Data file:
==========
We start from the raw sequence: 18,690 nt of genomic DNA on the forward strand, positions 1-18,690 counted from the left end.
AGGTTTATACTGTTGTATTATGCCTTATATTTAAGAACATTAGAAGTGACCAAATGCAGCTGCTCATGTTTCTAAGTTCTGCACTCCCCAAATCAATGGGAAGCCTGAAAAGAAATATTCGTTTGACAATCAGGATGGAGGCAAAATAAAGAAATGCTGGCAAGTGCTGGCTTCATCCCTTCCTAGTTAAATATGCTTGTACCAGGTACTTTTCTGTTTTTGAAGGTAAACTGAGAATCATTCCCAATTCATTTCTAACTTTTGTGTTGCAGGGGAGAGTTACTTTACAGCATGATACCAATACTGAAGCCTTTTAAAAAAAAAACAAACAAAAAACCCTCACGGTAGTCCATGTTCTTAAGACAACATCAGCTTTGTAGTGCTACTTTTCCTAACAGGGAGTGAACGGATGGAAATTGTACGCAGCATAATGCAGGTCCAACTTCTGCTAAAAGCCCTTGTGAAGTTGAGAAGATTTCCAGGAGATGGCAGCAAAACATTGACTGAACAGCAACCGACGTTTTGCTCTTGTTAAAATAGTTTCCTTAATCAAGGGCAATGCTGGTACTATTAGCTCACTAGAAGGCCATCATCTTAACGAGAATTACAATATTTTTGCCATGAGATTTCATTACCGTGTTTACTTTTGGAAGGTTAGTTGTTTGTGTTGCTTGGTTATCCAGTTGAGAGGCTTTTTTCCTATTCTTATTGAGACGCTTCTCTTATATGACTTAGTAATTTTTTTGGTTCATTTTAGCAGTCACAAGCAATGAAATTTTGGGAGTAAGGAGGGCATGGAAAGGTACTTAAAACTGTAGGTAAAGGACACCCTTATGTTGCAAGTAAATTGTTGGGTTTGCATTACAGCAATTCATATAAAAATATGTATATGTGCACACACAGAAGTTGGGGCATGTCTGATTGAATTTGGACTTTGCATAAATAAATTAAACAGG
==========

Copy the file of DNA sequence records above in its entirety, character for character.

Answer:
We start from the raw sequence: 18,690 nt of genomic DNA on the forward strand, positions 1-18,690 counted from the left end.
AGGTTTATACTGTTGTATTATGCCTTATATTTAAGAACATTAGAAGTGACCAAATGCAGCTGCTCATGTTTCTAAGTTCTGCACTCCCCAAATCAATGGGAAGCCTGAAAAGAAATATTCGTTTGACAATCAGGATGGAGGCAAAATAAAGAAATGCTGGCAAGTGCTGGCTTCATCCCTTCCTAGTTAAATATGCTTGTACCAGGTACTTTTCTGTTTTTGAAGGTAAACTGAGAATCATTCCCAATTCATTTCTAACTTTTGTGTTGCAGGGGAGAGTTACTTTACAGCATGATACCAATACTGAAGCCTTTTAAAAAAAAAACAAACAAAAAACCCTCACGGTAGTCCATGTTCTTAAGACAACATCAGCTTTGTAGTGCTACTTTTCCTAACAGGGAGTGAACGGATGGAAATTGTACGCAGCATAATGCAGGTCCAACTTCTGCTAAAAGCCCTTGTGAAGTTGAGAAGATTTCCAGGAGATGGCAGCAAAACATTGACTGAACAGCAACCGACGTTTTGCTCTTGTTAAAATAGTTTCCTTAATCAAGGGCAATGCTGGTACTATTAGCTCACTAGAAGGCCATCATCTTAACGAGAATTACAATATTTTTGCCATGAGATTTCATTACCGTGTTTACTTTTGGAAGGTTAGTTGTTTGTGTTGCTTGGTTATCCAGTTGAGAGGCTTTTTTCCTATTCTTATTGAGACGCTTCTCTTATATGACTTAGTAATTTTTTTGGTTCATTTTAGCAGTCACAAGCAATGAAATTTTGGGAGTAAGGAGGGCATGGAAAGGTACTTAAAACTGTAGGTAAAGGACACCCTTATGTTGCAAGTAAATTGTTGGGTTTGCATTACAGCAATTCATATAAAAATATGTATATGTGCACACACAGAAGTTGGGGCATGTCTGATTGAATTTGGACTTTGCATAAATAAATTAAACAGG